William had no idea what David was talking about and said so.

“Sad but true, an NCV:  No Commercial Value.  Brilliant.  A truly amazing substance in the hands of a Hyper, like we call you guys who can tell a honey dew  melon from a watermelon in a nanosecond through three layers of latex thick enough for our SuperProtect label.  Put PL8844 on, and bam!, you can damn near read the label on a soup can!”

“I was holding back,” William admitted.

“I suspected that,” David replied. “Once you got started, I was pretty confident you could make out anything they threw at you.   Doesn’t matter much, though, it’s still just an NCV.  ‘How’re we going to market it?’ they ask me.  ‘It’s too sensitive,’ they said.  It pissed me off, but what can I do?  Creative Genius for a condom factory isn’t exactly where my MIT education was supposed to land me, but here I am.”

“You can’t be serious,” William spurted out. “I can see stuff that I’m just touching through these gloves.  How can it be worthless?”

“No commercial value.  Our factory makes prophylactics, in case you’ve forgotten, not gloves that give sight to the blind.   The company owns the patent and they don’t intend to market it, end of story.  I’m lucky I can still sneak in some tests to see if the formula still works.  At least that let’s me find out who’s a real Hyper, who can really sense through their hands. Believe me, you’re one of the best I’ve ever seen.”

William accepted the compliment, although he didn’t feel particularly proud of this ability.  David, however, was becoming more animated.  Aware that he was running of time as William’s break neared its end, David sputtered a proposal.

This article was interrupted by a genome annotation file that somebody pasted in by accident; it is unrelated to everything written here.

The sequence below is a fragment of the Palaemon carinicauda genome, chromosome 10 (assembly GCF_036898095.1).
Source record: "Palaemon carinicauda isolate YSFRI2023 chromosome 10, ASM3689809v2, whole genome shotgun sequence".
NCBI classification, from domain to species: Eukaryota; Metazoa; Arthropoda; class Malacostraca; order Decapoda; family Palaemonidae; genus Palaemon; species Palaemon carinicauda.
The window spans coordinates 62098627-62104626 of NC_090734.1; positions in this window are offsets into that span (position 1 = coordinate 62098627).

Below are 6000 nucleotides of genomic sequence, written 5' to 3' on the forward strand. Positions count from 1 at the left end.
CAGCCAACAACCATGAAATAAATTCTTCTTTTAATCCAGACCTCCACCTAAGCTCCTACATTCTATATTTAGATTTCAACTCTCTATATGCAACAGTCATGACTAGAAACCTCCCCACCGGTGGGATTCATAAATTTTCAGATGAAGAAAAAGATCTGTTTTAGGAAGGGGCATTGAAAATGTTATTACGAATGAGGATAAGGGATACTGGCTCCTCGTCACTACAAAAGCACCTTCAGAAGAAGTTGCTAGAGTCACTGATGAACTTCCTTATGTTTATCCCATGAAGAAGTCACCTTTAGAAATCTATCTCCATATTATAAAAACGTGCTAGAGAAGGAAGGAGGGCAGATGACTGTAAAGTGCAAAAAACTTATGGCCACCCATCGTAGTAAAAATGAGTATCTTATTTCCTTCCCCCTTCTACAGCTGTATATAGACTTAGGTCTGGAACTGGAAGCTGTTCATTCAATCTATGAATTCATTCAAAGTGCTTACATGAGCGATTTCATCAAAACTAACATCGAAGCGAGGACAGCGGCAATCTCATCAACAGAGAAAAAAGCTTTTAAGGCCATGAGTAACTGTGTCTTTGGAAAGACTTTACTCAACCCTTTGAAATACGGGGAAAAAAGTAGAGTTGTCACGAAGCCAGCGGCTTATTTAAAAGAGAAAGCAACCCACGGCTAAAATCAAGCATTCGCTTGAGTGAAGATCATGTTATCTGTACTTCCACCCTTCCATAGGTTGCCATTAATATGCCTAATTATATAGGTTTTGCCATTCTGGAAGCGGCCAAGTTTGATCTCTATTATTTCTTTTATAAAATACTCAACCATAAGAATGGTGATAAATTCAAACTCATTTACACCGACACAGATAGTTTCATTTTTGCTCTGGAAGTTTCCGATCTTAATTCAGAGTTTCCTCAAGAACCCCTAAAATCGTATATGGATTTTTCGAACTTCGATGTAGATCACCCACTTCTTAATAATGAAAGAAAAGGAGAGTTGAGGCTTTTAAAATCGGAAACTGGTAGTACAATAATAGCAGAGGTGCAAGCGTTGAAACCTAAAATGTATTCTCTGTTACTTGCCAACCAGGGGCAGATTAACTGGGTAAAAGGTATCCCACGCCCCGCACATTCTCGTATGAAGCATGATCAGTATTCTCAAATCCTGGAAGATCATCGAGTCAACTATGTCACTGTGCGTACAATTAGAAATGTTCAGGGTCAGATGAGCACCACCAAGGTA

“I need your help,”  David said.  “I’ve got something even more amazing than PL8844.  I need you to try it.  You won’t be able to feel anything through it initially.  The effect seems to be gradual over many uses.  I’m not completely certain what this stuff will do, but I’m been following up on some ideas that led me to PL8844 in the first place and I think this may be something special.

“Here,” David said, sliding a sheet of paper onto Bill’s clipboard.  “These are the items in the next set of tests.  Pretend you’re getting about 75-80% right. That’ll keep them giving you more samples.  I’ll catch up to you afterwards.”

“Why should I do this?”

“Why not?  You got something better to do?”

“I’ll get fired if they find out.”

“You don’t think that’s what’ll happen to me?  I’m on the bubble as it is.  I haven’t had a commercial success since MagicTouch. You knew enough not to tell them you could “read” a picture in a newspaper with your fingers, so my bet is you’re as curious as I am about just how far we can go.  Talk to you later.”  David unkinked his long frame, stood up abrupted and was gone before William could object.